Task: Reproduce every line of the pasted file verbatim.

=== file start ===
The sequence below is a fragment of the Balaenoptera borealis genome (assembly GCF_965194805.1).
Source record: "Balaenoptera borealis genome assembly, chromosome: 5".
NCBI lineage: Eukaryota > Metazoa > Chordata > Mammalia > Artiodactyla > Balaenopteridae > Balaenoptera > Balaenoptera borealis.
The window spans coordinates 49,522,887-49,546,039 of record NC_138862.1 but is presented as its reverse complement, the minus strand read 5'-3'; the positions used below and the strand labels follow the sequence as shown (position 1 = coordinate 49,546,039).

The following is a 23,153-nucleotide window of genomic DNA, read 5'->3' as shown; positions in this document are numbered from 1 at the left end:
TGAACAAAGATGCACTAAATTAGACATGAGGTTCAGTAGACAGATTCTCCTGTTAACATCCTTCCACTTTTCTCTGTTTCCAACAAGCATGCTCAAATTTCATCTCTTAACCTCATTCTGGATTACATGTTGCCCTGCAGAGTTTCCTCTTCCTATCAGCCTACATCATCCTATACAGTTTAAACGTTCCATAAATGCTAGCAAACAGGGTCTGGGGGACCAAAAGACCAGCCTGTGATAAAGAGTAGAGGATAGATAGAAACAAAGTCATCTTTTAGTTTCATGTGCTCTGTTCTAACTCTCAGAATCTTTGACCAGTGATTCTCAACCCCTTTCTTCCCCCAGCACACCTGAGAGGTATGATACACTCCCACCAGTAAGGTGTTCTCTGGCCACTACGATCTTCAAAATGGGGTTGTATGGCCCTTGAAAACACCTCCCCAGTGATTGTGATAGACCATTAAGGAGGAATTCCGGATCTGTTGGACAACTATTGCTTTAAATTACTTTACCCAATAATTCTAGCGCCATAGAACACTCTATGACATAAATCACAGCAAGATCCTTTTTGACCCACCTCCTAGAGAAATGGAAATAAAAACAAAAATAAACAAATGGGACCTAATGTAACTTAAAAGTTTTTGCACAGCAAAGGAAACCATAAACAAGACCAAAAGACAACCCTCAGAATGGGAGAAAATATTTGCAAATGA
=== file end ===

The sequence below is a fragment of the Balaenoptera borealis genome (assembly GCF_965194805.1).
Source record: "Balaenoptera borealis genome assembly, chromosome: 5".
NCBI lineage: Eukaryota > Metazoa > Chordata > Mammalia > Artiodactyla > Balaenopteridae > Balaenoptera > Balaenoptera borealis.
The window spans coordinates 49,522,887-49,546,039 of record NC_138862.1 but is presented as its reverse complement, the minus strand read 5'-3'; the positions used below and the strand labels follow the sequence as shown (position 1 = coordinate 49,546,039).

The following is a 23,153-nucleotide window of genomic DNA, read 5'->3' as shown; positions in this document are numbered from 1 at the left end:
TGAACAAAGATGCACTAAATTAGACATGAGGTTCAGTAGACAGATTCTCCTGTTAACATCCTTCCACTTTTCTCTGTTTCCAACAAGCATGCTCAAATTTCATCTCTTAACCTCATTCTGGATTACATGTTGCCCTGCAGAGTTTCCTCTTCCTATCAGCCTACATCATCCTATACAGTTTAAACGTTCCATAAATGCTAGCAAACAGGGTCTGGGGGACCAAAAGACCAGCCTGTGATAAAGAGTAGAGGATAGATAGAAACAAAGTCATCTTTTAGTTTCATGTGCTCTGTTCTAACTCTCAGAATCTTTGACCAGTGATTCTCAACCCCTTTCTTCCCCCAGCACACCTGAGAGGTATGATACACTCCCACCAGTAAGGTGTTCTCTGGCCACTACGATCTTCAAAATGGGGTTGTATGGCCCTTGAAAACACCTCCCCAGTGATTGTGATAGACCATTAAGGAGGAATTCCGGATCTGTTGGACAACTATTGCTTTAAATTACTTTACCCAATAATTCTAGCGCCATAGAACACTCTATGACATAAATCACAGCAAGATCCTTTTTGACCCACCTCCTAGAGAAATGGAAATAAAAACAAAAATAAACAAATGGGACCTAATGTAACTTAAAAGTTTTTGCACAGCAAAGGAAACCATAAACAAGACCAAAAGACAACCCTCAGAATGGGAGAAAATATTTGCAAATGA